Creating a Magento Payment Module – Part 3 – Model, Controllers and Events

There are many tutorials out there which show parts of implementing a payment module. None completely build the module. They all stop short of showing how they implemented their nameless payment method.

This is part 3 of the tutorial. Here's part 1 and part 2 in case you missed them.

This post will walk through the model, action controllers and how they interact with the mockpay api.

My/Mockpay/Model/Standard.php

This model extends Mage_Payment_Model_Method_Abstract and if you look at the code of the base model, you'll see it has a lot of protected boolean attributes. These attributes are probed by the various consumers of these payment methods to figure out which features of the payment API our module supports.

Most of the modules I looked at for examples do this by overriding the properties instead of just setting them in the constructor. Our model defines four properties:

  • $_canUseForMultiShipping which enables/disables this method to be used for orders split up and shipped to many addresses,
  • $_canUseInternal which enables/disables using this method from the admin order screen,
  • $_code which is the unique payment method code for this module. It should match the code defined in the config.xml file. Its just text.
  • $_isInitializeNeeded, which enables a call to the initialize method when payment is captured.

The model::initialize() method is called when the order is placed. (Last step of the checkout process when the "place order" button is clicked.)
Looking at other modules is a great way to figure out how this code should work and if you look at the paypal or authorize.net modules you'll find a bunch more options are configured. These modules do the full authorize/capture process. Authorize occurs when the payment method is selected and the capture method is called when you click the "place order" button is clicked.

My module is very simple, needed only one method to be called at the very end of the payment process.
I opted to use initialize() instead of capture/authorizenbsp;because it always occurs at the same point in the process and I observed that initialize is only called in one place. I didn't find that to be true of the other methods.

In my initialize method, I'm setting the order state to "pending payment". This provides a clue to the folks working with the order in the backend that no payment has been collected for this order yet. I'm also connecting to the mockpay api and sending the order details. Mockpay will respond by providing a session token which will be unique to this order. The token is used to associate the customer on our site to the order details on the mockpay site with the order info and amount we're requesting. This is also where we'll inform mockpay about the cancel, error and success urls for this order.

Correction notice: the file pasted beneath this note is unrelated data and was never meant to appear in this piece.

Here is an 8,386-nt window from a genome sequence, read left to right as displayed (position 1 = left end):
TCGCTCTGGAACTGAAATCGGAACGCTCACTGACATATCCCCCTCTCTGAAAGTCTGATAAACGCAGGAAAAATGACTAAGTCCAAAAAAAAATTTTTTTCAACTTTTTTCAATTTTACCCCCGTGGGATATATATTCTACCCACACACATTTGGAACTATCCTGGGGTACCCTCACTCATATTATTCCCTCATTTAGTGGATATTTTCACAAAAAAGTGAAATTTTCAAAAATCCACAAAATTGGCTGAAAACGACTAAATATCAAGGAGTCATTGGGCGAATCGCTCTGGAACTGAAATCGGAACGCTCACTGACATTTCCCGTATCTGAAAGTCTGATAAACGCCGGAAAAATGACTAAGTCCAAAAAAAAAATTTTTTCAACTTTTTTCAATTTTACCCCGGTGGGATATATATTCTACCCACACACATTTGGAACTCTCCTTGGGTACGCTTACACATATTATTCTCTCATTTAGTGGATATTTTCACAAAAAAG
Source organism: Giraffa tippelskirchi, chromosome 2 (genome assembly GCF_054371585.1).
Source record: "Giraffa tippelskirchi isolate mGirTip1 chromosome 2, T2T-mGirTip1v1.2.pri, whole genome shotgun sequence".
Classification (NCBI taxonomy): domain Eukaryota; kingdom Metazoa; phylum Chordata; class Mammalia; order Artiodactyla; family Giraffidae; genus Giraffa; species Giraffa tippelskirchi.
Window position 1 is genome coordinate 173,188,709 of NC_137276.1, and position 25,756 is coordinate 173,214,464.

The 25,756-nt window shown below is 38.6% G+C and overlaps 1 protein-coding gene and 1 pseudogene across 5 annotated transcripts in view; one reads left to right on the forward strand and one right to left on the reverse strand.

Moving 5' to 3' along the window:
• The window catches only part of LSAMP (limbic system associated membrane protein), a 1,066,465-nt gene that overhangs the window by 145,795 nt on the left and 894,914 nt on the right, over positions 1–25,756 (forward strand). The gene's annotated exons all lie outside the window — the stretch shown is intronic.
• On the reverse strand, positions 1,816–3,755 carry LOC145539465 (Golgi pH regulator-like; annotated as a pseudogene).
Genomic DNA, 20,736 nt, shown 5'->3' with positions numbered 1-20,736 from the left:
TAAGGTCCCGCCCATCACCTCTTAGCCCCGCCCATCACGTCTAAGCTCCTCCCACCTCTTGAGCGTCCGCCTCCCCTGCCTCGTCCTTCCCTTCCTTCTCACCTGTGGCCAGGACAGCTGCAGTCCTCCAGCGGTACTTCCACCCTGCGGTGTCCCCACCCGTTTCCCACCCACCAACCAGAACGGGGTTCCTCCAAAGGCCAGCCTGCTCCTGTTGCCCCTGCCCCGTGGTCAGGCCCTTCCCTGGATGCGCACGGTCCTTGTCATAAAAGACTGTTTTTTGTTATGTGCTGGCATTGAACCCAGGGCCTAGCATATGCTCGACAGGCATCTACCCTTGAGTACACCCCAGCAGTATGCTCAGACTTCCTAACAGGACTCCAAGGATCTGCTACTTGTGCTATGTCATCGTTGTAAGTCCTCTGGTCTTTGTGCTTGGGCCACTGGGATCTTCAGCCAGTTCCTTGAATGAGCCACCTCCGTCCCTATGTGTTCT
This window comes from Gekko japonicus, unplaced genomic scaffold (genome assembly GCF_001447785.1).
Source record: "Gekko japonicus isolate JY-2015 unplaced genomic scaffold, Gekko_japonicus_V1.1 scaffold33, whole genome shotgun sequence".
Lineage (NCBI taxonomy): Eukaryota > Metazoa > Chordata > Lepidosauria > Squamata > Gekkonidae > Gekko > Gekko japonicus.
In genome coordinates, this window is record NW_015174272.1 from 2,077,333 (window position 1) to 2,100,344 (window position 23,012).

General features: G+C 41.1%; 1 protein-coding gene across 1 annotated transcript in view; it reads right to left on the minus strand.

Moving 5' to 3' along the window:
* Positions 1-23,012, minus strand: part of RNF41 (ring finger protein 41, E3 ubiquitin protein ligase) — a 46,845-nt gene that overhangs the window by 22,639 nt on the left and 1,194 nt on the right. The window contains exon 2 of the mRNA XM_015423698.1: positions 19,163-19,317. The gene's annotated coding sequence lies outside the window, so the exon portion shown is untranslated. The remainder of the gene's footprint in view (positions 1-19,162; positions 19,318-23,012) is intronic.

Once payment is completed or canceled. The customer will be redirected back to our site. At that point we have a little more work to do with the order to either make an invoice and change the order state if successful or cancel it if the order fails or is canceled.

We'll use action controllers to handle these requests.

These are in the controllers/StandardController.php file. This is also extending an existing magento resource called "Mage_Core_Controller_Front_Action".

The successAction() will handle the success condition of the api where payment was completed successfully.
We'll get a token back from the mockpay api and we'll be able to use the token to query the api to get more details about the payment.

If everything checks out, we can change the state of the order from STATE_PENDING_PAYMENT to STATE_NEW, so its ready for someone on the store to ship and complete. This is also where we'll convert the quote into an invoice and mark it as paid. I skipped this step in the first version and it means someone on the backend has to do the extra step of creating an invoice and marking it as paid in magento.

Once all these steps are completed, I can then redirect the customer to the order complete page.

The other possible conditions are cancel, the person doesn't want to pay or failure where payment can't be completed because of lack of funds. I have these two conditions routed to the same action, the cancelAction().

Cancel will make the quote inactive and call the order objects cancel method.

With these actions in place, we have a functional payment module integrated with the mock pay api.

I've tried to comment as much as possible in the code so hopefully it will be instructive as you attempt to create your own payment method.

The full code for this payment module can be found on github.